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The Portuguese Word with No English Translation

There's a concept among Black Brazilians that I can't quite translate from Portuguese to English.

It is the verb 'aquilombar' (ah-keeh-lom-bar).

Enslaved Africans that rebelled and ran away from the Portuguese colonial plantations founded maroon communities called quilombos (keeh-lom-mohs).

These places of refuge fortified themselves against outside threats, and maintained self-sufficiency in order to survive in the dense jungle far away from Portuguese rule.

Within the safety of quilombos, African music, culture, religion, and even languages, thrived.

I find this safety each year at Feira Preta, Brazil's largest festival celebrating Black arts, culture, and entrepreneurship. In essence, it is an urban quilombo.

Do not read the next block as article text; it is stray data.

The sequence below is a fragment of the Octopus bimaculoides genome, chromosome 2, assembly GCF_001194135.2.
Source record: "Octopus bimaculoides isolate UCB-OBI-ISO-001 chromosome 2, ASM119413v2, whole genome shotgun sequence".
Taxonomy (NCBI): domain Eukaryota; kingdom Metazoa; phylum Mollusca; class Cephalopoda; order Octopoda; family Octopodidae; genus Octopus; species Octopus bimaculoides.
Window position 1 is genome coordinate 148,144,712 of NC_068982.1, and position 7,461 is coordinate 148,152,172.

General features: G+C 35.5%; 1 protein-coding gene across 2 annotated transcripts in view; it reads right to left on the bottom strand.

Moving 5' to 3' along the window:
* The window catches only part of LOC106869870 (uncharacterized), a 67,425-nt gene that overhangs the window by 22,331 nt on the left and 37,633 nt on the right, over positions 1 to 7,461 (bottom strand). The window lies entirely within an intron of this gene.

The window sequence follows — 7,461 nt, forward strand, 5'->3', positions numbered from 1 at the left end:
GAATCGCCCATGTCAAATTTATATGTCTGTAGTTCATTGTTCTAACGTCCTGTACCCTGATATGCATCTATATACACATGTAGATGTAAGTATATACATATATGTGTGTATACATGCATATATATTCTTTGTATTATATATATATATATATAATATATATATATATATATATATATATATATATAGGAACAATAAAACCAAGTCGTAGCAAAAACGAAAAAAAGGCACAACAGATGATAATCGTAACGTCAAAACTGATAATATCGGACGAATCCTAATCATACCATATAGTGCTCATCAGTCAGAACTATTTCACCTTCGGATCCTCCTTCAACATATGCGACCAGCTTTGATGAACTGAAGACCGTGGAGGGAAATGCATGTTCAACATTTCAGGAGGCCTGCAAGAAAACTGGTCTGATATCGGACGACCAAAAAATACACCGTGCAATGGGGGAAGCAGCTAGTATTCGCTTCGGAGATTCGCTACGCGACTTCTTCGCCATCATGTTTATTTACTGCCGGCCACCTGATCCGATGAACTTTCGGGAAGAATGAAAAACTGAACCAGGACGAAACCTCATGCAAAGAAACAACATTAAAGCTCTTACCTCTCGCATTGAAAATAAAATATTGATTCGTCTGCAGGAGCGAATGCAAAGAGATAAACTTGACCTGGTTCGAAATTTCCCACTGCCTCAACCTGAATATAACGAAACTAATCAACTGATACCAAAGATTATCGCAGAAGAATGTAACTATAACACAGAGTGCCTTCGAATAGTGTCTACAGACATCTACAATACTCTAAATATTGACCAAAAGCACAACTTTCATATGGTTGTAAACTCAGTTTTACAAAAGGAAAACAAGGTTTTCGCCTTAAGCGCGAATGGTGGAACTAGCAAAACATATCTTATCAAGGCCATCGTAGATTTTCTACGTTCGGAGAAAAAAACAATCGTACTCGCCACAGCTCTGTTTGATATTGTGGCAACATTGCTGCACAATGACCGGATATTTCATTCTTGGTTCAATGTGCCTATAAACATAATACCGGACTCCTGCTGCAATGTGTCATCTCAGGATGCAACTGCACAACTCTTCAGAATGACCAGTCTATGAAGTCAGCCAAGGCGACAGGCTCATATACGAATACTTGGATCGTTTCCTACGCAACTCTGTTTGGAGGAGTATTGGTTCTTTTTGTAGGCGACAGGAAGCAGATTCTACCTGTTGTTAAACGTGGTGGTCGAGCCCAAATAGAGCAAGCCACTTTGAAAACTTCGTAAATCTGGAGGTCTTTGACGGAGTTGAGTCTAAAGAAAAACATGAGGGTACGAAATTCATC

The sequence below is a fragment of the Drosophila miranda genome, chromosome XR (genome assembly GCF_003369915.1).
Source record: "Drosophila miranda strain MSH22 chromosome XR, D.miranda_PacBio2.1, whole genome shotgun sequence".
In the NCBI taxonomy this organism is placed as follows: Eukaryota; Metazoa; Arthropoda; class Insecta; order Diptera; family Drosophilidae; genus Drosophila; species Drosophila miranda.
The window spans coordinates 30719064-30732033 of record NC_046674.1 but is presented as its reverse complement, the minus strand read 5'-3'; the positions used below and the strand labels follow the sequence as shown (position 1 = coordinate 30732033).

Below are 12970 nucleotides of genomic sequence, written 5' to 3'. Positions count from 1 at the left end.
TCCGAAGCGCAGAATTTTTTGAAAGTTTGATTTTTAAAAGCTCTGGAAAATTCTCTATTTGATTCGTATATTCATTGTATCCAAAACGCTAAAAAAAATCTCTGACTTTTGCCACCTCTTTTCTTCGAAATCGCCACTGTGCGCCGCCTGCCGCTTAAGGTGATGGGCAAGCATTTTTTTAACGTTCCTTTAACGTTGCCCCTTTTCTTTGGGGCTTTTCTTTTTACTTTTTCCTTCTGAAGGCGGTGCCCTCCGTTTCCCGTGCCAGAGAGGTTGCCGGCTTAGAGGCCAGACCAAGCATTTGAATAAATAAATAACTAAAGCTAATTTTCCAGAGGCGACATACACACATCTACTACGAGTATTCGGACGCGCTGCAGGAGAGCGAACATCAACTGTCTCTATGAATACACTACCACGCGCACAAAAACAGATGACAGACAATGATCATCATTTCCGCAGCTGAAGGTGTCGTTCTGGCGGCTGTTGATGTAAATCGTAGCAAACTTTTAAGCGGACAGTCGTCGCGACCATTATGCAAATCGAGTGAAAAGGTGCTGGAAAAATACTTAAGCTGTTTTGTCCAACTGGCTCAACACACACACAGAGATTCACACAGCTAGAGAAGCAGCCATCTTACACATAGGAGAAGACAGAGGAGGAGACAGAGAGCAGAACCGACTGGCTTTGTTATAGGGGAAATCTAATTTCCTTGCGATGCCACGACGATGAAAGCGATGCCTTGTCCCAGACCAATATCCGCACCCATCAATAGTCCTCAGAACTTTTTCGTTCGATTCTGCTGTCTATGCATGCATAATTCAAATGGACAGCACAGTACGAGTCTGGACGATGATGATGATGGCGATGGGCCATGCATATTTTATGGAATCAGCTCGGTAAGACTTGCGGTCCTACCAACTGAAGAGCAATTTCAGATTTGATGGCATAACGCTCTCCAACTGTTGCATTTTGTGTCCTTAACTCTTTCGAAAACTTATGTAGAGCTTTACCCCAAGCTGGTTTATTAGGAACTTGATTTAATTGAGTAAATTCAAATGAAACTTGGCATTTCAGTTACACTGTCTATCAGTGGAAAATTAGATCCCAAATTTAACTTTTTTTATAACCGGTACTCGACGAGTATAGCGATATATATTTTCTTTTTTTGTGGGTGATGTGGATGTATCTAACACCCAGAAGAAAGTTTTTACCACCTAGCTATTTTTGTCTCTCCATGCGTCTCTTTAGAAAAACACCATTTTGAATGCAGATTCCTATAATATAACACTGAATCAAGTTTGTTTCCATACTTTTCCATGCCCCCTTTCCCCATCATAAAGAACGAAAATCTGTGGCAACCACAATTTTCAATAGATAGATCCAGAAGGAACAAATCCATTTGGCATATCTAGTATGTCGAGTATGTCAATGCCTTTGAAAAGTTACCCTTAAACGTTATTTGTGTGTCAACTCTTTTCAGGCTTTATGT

Founded by Adriana Barbosa more than 20 years ago, its a space for Black joy, wellness, and resistance through the arts and business.

I have previously hated São Paulo. As the world's 12th most populous city, I always felt lost. But this year, it was different.

Reconnecting with the same friends that welcomed me to Brazil during my first visit in 2019, learning about the city's Black history on walking tours , exploring local museums, eating at Black owned restaurants, attended a fashion show soundscaped by Brazil's oldest Black Carnaval group, tasting wine with a Black sommelier, and buying from Black owned businesses, made me feel so damn good!

To aquilombar in a city like São Paulo is an act of resistance and survival.


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